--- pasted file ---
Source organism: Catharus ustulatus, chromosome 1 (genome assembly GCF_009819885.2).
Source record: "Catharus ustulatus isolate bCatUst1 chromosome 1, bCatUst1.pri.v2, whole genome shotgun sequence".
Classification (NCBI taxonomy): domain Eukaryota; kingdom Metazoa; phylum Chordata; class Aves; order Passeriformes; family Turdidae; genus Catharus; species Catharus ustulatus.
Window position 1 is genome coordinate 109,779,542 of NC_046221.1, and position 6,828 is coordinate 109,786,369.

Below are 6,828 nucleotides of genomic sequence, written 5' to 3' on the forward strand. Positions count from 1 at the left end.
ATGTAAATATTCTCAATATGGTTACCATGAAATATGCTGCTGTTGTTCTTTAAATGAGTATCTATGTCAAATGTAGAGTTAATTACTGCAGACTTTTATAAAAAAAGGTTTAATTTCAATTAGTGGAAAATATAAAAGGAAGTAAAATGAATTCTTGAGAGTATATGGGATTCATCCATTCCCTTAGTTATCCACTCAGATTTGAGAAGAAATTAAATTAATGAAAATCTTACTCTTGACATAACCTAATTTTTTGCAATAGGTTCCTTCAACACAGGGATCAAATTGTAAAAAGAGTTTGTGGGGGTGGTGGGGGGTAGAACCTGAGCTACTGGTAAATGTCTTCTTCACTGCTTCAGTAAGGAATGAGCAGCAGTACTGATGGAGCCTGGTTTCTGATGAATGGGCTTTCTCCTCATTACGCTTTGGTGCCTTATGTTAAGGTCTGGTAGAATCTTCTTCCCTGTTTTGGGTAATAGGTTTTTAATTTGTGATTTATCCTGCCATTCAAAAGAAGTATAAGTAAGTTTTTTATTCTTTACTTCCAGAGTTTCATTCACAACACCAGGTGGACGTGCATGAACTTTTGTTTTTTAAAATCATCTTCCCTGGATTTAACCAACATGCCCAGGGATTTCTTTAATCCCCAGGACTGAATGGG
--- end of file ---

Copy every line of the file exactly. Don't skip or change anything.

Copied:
Source organism: Catharus ustulatus, chromosome 1 (genome assembly GCF_009819885.2).
Source record: "Catharus ustulatus isolate bCatUst1 chromosome 1, bCatUst1.pri.v2, whole genome shotgun sequence".
Classification (NCBI taxonomy): domain Eukaryota; kingdom Metazoa; phylum Chordata; class Aves; order Passeriformes; family Turdidae; genus Catharus; species Catharus ustulatus.
Window position 1 is genome coordinate 109,779,542 of NC_046221.1, and position 6,828 is coordinate 109,786,369.

Below are 6,828 nucleotides of genomic sequence, written 5' to 3' on the forward strand. Positions count from 1 at the left end.
ATGTAAATATTCTCAATATGGTTACCATGAAATATGCTGCTGTTGTTCTTTAAATGAGTATCTATGTCAAATGTAGAGTTAATTACTGCAGACTTTTATAAAAAAAGGTTTAATTTCAATTAGTGGAAAATATAAAAGGAAGTAAAATGAATTCTTGAGAGTATATGGGATTCATCCATTCCCTTAGTTATCCACTCAGATTTGAGAAGAAATTAAATTAATGAAAATCTTACTCTTGACATAACCTAATTTTTTGCAATAGGTTCCTTCAACACAGGGATCAAATTGTAAAAAGAGTTTGTGGGGGTGGTGGGGGGTAGAACCTGAGCTACTGGTAAATGTCTTCTTCACTGCTTCAGTAAGGAATGAGCAGCAGTACTGATGGAGCCTGGTTTCTGATGAATGGGCTTTCTCCTCATTACGCTTTGGTGCCTTATGTTAAGGTCTGGTAGAATCTTCTTCCCTGTTTTGGGTAATAGGTTTTTAATTTGTGATTTATCCTGCCATTCAAAAGAAGTATAAGTAAGTTTTTTATTCTTTACTTCCAGAGTTTCATTCACAACACCAGGTGGACGTGCATGAACTTTTGTTTTTTAAAATCATCTTCCCTGGATTTAACCAACATGCCCAGGGATTTCTTTAATCCCCAGGACTGAATGGG